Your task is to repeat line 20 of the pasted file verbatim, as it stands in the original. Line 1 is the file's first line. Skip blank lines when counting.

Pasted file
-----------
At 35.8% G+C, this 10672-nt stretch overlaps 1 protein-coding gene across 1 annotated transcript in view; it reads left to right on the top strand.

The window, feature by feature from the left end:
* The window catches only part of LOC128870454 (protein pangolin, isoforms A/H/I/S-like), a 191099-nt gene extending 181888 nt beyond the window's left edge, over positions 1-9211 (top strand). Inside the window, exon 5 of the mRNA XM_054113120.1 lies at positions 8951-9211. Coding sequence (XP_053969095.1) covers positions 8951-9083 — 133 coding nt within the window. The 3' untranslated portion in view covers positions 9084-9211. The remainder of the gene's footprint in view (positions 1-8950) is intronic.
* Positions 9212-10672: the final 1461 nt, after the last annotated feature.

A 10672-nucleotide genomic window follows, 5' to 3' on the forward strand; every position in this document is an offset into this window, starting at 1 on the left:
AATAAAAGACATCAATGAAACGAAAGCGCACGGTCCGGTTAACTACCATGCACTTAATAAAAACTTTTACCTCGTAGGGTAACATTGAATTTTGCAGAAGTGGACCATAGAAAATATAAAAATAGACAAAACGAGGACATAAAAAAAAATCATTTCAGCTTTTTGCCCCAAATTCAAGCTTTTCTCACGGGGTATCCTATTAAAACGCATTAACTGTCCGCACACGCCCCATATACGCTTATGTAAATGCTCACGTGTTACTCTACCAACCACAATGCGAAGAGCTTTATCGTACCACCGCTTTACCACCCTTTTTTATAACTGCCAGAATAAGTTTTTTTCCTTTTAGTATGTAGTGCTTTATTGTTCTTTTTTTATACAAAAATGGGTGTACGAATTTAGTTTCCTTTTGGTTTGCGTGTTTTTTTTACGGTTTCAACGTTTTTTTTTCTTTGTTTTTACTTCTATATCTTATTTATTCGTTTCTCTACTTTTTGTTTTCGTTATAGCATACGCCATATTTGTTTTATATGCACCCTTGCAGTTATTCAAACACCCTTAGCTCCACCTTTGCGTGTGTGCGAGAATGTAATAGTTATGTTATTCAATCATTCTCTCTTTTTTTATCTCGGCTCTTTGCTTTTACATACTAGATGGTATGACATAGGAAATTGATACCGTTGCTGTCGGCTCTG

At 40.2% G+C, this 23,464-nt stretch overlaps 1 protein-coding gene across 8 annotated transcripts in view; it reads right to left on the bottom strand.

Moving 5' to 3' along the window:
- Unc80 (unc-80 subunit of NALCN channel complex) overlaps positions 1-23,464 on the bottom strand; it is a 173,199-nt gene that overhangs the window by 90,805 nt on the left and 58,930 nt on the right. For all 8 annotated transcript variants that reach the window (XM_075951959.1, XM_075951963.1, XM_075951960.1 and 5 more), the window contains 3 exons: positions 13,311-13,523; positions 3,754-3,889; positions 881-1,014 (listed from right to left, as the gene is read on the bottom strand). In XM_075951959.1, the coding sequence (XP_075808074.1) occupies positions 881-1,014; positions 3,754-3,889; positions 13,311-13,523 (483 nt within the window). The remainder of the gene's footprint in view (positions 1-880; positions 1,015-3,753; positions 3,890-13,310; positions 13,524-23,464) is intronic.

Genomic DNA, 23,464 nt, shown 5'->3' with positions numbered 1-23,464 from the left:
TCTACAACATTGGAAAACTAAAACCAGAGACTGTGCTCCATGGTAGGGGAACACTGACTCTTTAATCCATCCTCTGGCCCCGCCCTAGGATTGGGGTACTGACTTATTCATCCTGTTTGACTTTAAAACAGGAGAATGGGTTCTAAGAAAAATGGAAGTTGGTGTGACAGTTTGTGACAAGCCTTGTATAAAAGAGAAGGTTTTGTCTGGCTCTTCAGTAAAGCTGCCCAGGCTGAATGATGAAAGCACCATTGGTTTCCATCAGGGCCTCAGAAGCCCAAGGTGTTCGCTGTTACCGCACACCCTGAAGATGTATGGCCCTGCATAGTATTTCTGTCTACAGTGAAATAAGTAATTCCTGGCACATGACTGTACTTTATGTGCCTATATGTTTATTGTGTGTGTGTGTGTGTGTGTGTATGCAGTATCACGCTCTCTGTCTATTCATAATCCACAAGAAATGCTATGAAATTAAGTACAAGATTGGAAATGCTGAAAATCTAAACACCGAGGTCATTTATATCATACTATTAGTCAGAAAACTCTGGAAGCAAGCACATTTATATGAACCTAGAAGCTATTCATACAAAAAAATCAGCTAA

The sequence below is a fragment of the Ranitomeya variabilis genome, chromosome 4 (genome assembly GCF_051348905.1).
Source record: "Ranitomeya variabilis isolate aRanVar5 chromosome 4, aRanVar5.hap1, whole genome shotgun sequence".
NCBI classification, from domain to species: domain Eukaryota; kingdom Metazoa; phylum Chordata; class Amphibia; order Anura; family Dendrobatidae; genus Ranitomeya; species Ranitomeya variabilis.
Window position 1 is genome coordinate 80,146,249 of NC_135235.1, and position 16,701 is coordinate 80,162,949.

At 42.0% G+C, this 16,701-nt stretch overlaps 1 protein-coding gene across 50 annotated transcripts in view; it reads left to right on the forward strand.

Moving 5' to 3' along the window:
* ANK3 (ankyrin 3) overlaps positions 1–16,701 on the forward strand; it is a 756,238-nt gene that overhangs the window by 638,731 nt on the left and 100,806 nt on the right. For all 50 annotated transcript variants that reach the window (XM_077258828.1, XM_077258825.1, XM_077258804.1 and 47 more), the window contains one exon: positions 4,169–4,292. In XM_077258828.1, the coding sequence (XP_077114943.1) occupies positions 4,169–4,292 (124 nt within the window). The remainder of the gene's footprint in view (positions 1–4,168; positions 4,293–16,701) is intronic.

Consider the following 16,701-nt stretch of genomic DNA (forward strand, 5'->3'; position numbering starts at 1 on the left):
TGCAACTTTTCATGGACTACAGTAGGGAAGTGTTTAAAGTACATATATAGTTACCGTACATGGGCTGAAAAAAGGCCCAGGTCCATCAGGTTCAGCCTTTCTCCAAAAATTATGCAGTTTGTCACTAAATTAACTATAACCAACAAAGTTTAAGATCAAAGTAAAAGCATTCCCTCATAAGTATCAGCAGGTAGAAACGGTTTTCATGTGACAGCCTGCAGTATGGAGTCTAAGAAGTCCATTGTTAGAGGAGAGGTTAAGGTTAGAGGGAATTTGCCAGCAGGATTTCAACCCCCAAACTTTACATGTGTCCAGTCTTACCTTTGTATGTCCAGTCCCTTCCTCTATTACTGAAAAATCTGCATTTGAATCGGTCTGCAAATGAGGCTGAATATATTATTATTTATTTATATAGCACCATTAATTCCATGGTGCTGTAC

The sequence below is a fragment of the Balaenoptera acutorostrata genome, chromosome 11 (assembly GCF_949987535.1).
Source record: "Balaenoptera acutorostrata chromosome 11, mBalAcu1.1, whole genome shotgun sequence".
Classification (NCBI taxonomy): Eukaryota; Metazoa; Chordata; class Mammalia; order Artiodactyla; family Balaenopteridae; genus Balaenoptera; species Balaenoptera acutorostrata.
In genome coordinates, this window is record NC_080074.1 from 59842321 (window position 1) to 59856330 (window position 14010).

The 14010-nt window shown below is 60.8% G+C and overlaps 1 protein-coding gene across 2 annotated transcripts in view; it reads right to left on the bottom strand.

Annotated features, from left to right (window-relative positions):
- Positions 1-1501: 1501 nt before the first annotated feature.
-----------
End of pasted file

TGCAACTTTTCATGGACTACAGTAGGGAAGTGTTTAAAGTACATATATAGTTACCGTACATGGGCTGAAAAAAGGCCCAGGTCCATCAGGTTCAGCCTTTCTCCAAAAATTATGCAGTTTGTCACTAAATTAACTATAACCAACAAAGTTTAAGATCAAAGTAAAAGCATTCCCTCATAAGTATCAGCAGGTAGAAACGGTTTTCATGTGACAGCCTGCAGTATGGAGTCTAAGAAGTCCATTGTTAGAGGAGAGGTTAAGGTTAGAGGGAATTTGCCAGCAGGATTTCAACCCCCAAACTTTACATGTGTCCAGTCTTACCTTTGTATGTCCAGTCCCTTCCTCTATTACTGAAAAATCTGCATTTGAATCGGTCTGCAAATGAGGCTGAATATATTATTATTTATTTATATAGCACCATTAATTCCATGGTGCTGTAC